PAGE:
I flat-out guarantee you that nobody has “make sure I crank the kid out in our parking garage” in their birth plan. But it happens. Life happens. And life comes into this world in the most unusual of ways—not just for us, but most famously for Mary, the mother of Jesus, who not only gave birth as a virgin but actually had an angel of God tell her so in no uncertain terms—something else that tends not to get penciled into our carefully laid-out birth plans.

This is a sermon series for the church season of Advent, which is known pretty much in every other context as “the Christmas season” or “the holidays.” Except it isn’t the Christmas season: the twelve-days-long Christmas season (yes, just like the Twelve Days of Christmas carol) begins on Christmas day and extends to January 6, the traditional date of the Epiphany, when the Magi arrived at where Joseph, Mary, and Jesus had been bedded down.

Advent is meant to be a season of preparation, and not just preparing for the Christmas dinner parties and the tinsel and ornaments, but a preparation for the least material of all things: of divine life becoming human life. To help us prepare for the birth of the Christ child this year, we will be revisiting the work of John Dominic Crossan and the late Marcus Borg who, if you remember, were the authors of The Last Week, a book I used as the template for my Lenten sermon series a couple of years ago. The First Christmas represents their sequel to The Last Week, and much as The Last Week sought to go verse-by-verse through the Passion narrative and place it into its historical and anthropological context, so too does The First Christmas deliver a similarly thoughtful treatment of the birth narratives in Matthew and Luke. We begin our series, then, with this from Borg and Crossan’s commentary on the annunciation story of the archangel Gabriel appearing to Mary:

Matthew draws parallels between Jesus and Moses in order to exalt Jesus over Moses in Matthew 1-2. Similar parallels are drawn to exalt Jesus over John the Baptizer in Luke 1-2. But Jesus is not simply the new John for Luke as Jesus is the new Moses for Matthew. The point is that—for Luke—John is the symbol, synthesis, conclusion, and consummation of the Old Testament. John was conceived—to conclude the Old Testament—in an aged and barren mother, but Jesus was born—to start the New Testament—of a virginal mother…look at this specific parallelism between the conception annunciations of Jesus and John:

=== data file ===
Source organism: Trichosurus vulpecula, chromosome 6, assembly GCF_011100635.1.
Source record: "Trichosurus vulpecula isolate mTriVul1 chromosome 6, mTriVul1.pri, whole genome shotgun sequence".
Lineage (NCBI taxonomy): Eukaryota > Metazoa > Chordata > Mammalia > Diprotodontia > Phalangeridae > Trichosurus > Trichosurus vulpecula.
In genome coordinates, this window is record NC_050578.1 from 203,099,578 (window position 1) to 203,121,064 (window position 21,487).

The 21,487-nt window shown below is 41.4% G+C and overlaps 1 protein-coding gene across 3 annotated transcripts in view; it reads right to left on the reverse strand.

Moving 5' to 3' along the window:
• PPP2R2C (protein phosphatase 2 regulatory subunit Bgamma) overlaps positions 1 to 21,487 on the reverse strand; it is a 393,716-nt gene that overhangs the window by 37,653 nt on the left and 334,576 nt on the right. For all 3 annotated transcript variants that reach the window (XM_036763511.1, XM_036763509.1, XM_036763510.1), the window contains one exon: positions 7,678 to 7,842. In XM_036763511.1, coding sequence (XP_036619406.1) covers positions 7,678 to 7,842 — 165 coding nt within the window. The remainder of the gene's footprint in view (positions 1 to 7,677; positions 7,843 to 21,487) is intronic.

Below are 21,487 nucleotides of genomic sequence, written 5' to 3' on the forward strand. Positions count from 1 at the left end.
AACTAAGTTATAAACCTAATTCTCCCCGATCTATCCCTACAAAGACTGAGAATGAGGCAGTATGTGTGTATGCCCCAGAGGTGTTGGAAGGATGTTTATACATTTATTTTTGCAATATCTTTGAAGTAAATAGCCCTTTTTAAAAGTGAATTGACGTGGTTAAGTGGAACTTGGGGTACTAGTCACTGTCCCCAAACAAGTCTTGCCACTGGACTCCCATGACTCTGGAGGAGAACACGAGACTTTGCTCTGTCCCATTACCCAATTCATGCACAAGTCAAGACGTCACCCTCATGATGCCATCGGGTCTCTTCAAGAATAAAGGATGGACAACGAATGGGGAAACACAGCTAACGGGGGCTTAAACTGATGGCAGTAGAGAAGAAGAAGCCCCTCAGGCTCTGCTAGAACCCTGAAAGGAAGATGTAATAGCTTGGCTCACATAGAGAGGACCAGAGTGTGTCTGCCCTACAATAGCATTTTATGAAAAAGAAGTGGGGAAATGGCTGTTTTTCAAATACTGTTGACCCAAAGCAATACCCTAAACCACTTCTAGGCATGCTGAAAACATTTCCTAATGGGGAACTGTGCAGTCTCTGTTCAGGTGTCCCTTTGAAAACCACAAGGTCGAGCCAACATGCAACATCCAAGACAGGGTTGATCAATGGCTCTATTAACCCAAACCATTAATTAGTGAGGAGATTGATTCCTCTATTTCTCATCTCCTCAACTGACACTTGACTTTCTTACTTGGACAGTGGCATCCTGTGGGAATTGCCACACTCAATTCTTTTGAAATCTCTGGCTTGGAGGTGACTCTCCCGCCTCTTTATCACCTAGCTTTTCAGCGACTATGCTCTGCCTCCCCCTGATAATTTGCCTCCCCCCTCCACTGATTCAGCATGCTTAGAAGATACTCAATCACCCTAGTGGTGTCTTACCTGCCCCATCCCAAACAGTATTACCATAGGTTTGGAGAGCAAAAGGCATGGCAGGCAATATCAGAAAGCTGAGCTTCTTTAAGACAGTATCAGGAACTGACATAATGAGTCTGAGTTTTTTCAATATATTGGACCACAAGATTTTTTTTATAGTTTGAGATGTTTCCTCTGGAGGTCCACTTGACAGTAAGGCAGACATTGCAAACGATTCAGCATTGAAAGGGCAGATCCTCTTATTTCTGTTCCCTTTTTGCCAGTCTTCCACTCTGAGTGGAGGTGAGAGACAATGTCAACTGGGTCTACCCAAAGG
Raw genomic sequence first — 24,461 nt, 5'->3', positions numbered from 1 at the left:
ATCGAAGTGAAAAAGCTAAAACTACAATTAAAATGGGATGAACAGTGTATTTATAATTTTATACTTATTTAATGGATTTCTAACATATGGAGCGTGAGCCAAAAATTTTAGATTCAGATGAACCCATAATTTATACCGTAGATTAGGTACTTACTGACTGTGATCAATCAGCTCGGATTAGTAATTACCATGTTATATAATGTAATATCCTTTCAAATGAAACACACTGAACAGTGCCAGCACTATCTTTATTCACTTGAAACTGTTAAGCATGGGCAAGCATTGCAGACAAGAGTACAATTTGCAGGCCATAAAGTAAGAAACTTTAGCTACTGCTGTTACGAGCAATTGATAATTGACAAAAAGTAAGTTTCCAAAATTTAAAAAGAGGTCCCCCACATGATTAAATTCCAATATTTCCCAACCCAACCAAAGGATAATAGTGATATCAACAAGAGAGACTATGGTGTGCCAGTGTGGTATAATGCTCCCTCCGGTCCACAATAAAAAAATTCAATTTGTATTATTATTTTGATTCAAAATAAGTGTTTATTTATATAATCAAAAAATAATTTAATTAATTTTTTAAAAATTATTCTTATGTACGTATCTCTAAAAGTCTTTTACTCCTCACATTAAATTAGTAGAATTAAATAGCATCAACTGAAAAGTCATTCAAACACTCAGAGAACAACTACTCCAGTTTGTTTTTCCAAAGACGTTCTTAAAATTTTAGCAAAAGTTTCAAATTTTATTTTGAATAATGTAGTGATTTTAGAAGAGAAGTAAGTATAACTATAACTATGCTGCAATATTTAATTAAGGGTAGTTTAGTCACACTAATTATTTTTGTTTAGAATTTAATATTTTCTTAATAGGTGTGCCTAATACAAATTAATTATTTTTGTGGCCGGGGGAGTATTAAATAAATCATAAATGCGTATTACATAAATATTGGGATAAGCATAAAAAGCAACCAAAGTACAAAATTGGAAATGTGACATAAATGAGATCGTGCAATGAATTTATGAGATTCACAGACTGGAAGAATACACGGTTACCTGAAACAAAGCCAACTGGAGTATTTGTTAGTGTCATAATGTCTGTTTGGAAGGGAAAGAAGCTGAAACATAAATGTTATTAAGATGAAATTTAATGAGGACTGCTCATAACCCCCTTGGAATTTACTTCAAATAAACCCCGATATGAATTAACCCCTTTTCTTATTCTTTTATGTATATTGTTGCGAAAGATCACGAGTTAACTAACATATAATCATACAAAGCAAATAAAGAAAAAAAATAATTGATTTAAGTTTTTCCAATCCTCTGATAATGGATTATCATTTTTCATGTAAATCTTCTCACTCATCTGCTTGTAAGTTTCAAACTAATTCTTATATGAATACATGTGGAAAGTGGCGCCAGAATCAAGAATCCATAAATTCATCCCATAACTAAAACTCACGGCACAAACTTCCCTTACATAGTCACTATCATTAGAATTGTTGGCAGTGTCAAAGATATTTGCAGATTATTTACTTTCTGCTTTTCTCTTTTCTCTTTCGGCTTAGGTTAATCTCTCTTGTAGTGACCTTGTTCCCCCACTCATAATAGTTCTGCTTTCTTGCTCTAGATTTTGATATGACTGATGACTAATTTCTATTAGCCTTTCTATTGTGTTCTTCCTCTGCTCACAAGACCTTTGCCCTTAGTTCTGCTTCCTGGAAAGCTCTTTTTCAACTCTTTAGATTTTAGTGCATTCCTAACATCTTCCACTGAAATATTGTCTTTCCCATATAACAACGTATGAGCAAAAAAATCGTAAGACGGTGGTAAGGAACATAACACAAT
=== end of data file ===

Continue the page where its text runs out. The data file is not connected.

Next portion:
“But the angel said to him, ‘Do not be afraid, Zechariah, for your prayer has been heard. Elizabeth will bear you a son, and you will name him John’” (1:13).

“The angel said to her, ‘Do not be afraid, Mary, for you have found favor with God. And now, you will…bear a son, and you will name him Jesus’” (1:31).

And, beyond that parallelism, of course, Luke looks back before Elizabeth and John to Sarah and Isaac: “Your wife Sarah shall bear you a son, and you shall name him Isaac” (Gen. 17:19)

If ever you wondered just why the birth narratives are so different between Matthew and Luke, what Borg and Crossan are hinting at here is a very simple, very obvious, but easily overlooked truth: Matthew and Luke were very different people, very different believers, and very different evangelists. Matthew was an Israelite tax collector, highly educated and steeped in the Hebrew Bible; Luke was similarly highly educated but as a Gentile physician with far less of a knowledge of ancient Judaism.